Building for Babies: Impacts of childcare expansion on fertility rates and marriage

Author Name UNAYAMA Takashi (Faculty Fellow, RIETI)
Creation Date/NO. September 2023 23-J-030
Research Project Heterogeneity across Agents and Sustainability of the Japanese Economy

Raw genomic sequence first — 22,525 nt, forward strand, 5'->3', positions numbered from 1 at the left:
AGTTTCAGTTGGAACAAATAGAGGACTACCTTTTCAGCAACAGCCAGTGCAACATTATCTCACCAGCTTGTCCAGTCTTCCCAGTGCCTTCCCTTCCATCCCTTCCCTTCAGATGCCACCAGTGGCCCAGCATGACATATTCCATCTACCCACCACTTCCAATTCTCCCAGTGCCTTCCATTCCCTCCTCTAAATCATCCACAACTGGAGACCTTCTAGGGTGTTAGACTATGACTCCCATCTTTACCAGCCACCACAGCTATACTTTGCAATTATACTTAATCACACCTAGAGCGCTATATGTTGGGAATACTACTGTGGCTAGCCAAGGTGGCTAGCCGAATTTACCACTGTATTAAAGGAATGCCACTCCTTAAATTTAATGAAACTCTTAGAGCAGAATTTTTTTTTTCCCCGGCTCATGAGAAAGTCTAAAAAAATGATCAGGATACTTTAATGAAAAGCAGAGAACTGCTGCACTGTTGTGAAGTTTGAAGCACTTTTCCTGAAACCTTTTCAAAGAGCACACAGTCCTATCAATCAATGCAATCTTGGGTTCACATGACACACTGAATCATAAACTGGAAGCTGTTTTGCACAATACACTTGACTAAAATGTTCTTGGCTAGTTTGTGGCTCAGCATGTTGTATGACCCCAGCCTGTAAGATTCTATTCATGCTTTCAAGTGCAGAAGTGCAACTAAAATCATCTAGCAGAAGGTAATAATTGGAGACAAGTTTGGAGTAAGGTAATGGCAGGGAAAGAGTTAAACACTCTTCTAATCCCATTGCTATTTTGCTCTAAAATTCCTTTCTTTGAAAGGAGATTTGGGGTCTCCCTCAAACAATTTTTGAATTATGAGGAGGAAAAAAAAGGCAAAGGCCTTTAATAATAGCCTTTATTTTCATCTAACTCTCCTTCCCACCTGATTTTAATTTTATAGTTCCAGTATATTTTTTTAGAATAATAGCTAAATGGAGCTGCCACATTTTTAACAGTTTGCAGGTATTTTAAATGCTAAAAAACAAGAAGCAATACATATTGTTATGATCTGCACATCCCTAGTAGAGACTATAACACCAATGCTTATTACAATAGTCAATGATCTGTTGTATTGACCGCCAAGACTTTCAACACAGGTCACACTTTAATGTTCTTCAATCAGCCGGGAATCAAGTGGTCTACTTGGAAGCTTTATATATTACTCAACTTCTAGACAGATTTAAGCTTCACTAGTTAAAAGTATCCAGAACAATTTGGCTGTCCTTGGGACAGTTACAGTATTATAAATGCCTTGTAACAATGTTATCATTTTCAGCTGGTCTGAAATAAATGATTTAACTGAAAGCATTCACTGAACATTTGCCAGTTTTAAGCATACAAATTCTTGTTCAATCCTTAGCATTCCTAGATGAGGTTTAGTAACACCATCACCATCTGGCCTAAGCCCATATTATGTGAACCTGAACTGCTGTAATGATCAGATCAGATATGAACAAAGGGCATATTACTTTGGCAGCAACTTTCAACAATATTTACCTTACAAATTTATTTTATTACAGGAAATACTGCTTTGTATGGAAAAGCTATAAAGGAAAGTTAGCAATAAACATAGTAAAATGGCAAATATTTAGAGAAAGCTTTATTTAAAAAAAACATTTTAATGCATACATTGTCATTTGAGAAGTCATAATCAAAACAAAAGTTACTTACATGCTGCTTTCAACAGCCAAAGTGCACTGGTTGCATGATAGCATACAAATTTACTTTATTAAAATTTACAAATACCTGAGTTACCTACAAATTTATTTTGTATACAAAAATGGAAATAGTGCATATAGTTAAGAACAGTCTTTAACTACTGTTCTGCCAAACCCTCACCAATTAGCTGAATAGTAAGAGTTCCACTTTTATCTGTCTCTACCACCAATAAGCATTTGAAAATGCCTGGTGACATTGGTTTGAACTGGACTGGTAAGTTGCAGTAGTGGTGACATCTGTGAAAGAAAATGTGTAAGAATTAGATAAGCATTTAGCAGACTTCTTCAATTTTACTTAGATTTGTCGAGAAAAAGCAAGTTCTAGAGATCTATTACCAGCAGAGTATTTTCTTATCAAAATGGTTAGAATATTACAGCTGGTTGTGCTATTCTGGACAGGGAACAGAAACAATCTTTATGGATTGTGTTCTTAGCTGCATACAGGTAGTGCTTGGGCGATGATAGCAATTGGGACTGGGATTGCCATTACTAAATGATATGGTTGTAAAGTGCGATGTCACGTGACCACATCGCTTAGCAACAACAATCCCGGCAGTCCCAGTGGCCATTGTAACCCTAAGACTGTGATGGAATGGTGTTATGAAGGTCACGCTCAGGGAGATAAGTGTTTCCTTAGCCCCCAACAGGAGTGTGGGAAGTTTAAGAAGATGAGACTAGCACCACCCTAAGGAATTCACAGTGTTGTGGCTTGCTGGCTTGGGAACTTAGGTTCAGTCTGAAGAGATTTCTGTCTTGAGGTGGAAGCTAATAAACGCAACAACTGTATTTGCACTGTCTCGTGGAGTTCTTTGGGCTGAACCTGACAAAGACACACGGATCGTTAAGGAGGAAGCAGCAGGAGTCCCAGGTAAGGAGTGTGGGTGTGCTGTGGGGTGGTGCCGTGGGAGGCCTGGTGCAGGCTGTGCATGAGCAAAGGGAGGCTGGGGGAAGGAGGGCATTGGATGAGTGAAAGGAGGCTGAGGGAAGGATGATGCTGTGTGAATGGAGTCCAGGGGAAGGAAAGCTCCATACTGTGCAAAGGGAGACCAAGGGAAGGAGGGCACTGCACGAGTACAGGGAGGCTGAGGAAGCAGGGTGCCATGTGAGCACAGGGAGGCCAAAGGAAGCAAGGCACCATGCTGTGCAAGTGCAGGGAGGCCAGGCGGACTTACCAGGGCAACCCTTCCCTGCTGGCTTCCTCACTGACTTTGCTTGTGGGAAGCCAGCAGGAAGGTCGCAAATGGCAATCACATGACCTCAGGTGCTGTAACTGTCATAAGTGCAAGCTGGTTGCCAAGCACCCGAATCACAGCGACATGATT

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The purpose of this study is to evaluate the impact of the development of daycare centers on fertility. Since the 2000s, daycare centers have been rapidly developed as a measure to cope with the declining birthrate. The capacity of daycare centers, which remained at around 2 million children until the early 2000s, expanded to about 3 million by 2020. The increased availability of daycare centers will make it easier for women to continue working after childbirth, and more women will choose to marry and have children. However, the effects of this rapid development of daycare centers in recent years have yet to be analyzed. This is because the decision to give birth is a life-course choice that is made over the course of a woman's lifetime, and it is not possible to observe whether a change in behavior has occurred until after a woman has completed her lifetime. This paper analyzed the decision to "marry" as a proxy variable for life course choices related to birth and quantified the effect of daycare center development. Using census data by prefecture and year of birth, the results indicate that the development of daycare centers since 2005 has had the effect of lowering the lifetime unmarried rate by approximately 5.5 percentage points and raising the total fertility rate by 0.1.